For upscale retailers, providing an intimate and responsive customer experience is even more critical than it is for more mainstream chains. In The Pink, a Falmouth, Mass.-based, seven-unit affiliate of specialty retailer Lilly Pulitzer, is disrupting both how customer service is delivered in its stores and how IT vendors deliver technology to retailers.
In The Pink is in the interesting position of essentially serving as its own retail platform vendor. Gordon Russell, founder of In The Pink, is also co-founder of Springboard Retail, provider of retail software that helps In The Pink perform activities, such as checkout, reporting, inventory management, order placement, CRM and purchasing/receiving in a unified way that transforms the customer shopping environment.
“Proprietary applications helped In The Pink grow between 1999 and 2008,” Russell said during an in-person interview at a Boston-area coffee shop. “In 2008, we realized that we couldn’t keep building proprietary applications.”
“We wanted a modern retail platform with applications on top,” Russell said. “We see huge benefits from providing information across internal and external channels.”
For example, the Springboard Retail platform provides In The Pink with a Web-based POS system that store associates can use on any device, including Android-based mobile phones and iPads. The system also allows employees to perform purchasing and receiving, inventory control and discounting from mobile devices. This makes activities such as ordering out-of-stock items much more responsive to customer demand.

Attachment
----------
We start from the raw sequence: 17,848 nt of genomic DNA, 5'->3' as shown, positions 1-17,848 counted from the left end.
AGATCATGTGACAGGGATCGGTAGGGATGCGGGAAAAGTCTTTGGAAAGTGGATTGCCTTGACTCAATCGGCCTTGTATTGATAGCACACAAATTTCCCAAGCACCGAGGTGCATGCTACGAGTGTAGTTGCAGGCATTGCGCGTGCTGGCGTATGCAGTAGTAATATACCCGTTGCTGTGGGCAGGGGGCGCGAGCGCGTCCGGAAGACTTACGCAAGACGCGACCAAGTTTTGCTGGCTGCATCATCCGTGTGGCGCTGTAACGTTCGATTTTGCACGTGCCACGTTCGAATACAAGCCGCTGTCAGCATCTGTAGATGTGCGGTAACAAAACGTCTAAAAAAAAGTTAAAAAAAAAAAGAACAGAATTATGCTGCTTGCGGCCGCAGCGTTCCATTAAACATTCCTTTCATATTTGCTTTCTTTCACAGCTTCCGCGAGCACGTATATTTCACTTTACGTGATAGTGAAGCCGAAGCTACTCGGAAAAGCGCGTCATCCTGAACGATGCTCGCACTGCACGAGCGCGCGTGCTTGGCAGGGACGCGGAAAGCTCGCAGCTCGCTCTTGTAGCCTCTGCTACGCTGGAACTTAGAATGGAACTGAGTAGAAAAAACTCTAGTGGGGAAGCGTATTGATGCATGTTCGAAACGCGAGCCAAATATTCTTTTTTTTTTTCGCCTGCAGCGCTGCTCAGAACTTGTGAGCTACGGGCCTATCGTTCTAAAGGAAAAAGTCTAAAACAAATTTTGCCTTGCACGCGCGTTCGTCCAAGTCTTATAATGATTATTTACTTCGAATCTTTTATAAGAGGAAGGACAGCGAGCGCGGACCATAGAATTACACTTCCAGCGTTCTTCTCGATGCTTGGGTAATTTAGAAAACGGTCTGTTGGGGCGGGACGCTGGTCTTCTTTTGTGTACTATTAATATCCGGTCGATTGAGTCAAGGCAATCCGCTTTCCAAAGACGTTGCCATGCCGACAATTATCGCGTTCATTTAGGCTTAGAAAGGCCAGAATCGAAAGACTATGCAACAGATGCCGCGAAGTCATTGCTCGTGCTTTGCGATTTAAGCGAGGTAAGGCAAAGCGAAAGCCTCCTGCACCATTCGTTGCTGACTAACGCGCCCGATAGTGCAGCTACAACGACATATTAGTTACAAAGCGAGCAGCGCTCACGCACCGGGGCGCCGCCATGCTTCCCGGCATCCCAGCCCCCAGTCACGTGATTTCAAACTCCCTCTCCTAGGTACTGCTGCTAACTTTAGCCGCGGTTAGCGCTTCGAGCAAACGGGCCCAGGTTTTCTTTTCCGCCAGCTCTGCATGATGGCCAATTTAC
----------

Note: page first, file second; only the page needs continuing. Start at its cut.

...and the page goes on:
Even more relevant to providing a disruptive customer experience is a first-generation customer dashboard accessible to store associates via mobile device. For customers who identify themselves or whom associates recognize, the dashboard enables a significant level of real-time personalization.
“Sales associates get vital information so they can make more relevant recommendations,” Russell said. “They get a comparison of the customer to all customers on average during the past 12 months. They can look at data like average transaction margin, units per transaction, total sales and rate of product return. Associates can also see the customer’s preferences by vendor, category and style, and can make adjustments as needed.”
The Springboard platform provides APIs to allow the development of custom applications, and In The Pink has taken advantage. One notable custom app, which sits in the store and is accessible via mobile device, allows associates to view the lowest-selling Lilly Pulitzer styles in real time. This enables associates to take steps to boost sales of these items, which helps even out overall sales and contributes to higher margins.
In The Pink has had impressive financial results from its disruption efforts so far. Between August 2011 and August 2012, the retailer grew same-store sales 15.3%. In the second 12 months of launch, between August 2012 and August 2013, In The Pink increased same-store sales another 19% on top of the initial increase. And the chain has more plans for extending the reach of real-time data.
“The second generation of the application will be customer-facing,” Russell said. “We also want to put data in the hands of other constituents. What if product vendors could get access to performance data with a permission-based login?”